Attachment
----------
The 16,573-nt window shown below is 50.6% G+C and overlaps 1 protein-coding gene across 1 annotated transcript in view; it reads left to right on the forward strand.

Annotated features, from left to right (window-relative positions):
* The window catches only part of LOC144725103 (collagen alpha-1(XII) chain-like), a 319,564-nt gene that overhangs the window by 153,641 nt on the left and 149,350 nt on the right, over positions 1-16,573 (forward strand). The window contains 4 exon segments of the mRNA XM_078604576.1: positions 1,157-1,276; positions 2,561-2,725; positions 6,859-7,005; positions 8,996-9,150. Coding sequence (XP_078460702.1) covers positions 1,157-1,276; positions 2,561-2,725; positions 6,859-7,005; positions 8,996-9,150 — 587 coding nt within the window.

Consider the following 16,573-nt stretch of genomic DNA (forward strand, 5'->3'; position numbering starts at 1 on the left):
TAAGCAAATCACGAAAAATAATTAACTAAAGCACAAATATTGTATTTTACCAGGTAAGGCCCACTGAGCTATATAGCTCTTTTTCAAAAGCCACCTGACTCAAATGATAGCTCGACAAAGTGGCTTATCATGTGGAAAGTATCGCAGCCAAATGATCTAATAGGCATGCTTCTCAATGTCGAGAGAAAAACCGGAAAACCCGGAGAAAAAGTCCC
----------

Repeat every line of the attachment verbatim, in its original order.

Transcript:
The 16,573-nt window shown below is 50.6% G+C and overlaps 1 protein-coding gene across 1 annotated transcript in view; it reads left to right on the forward strand.

Annotated features, from left to right (window-relative positions):
* The window catches only part of LOC144725103 (collagen alpha-1(XII) chain-like), a 319,564-nt gene that overhangs the window by 153,641 nt on the left and 149,350 nt on the right, over positions 1-16,573 (forward strand). The window contains 4 exon segments of the mRNA XM_078604576.1: positions 1,157-1,276; positions 2,561-2,725; positions 6,859-7,005; positions 8,996-9,150. Coding sequence (XP_078460702.1) covers positions 1,157-1,276; positions 2,561-2,725; positions 6,859-7,005; positions 8,996-9,150 — 587 coding nt within the window.

Consider the following 16,573-nt stretch of genomic DNA (forward strand, 5'->3'; position numbering starts at 1 on the left):
TAAGCAAATCACGAAAAATAATTAACTAAAGCACAAATATTGTATTTTACCAGGTAAGGCCCACTGAGCTATATAGCTCTTTTTCAAAAGCCACCTGACTCAAATGATAGCTCGACAAAGTGGCTTATCATGTGGAAAGTATCGCAGCCAAATGATCTAATAGGCATGCTTCTCAATGTCGAGAGAAAAACCGGAAAACCCGGAGAAAAAGTCCC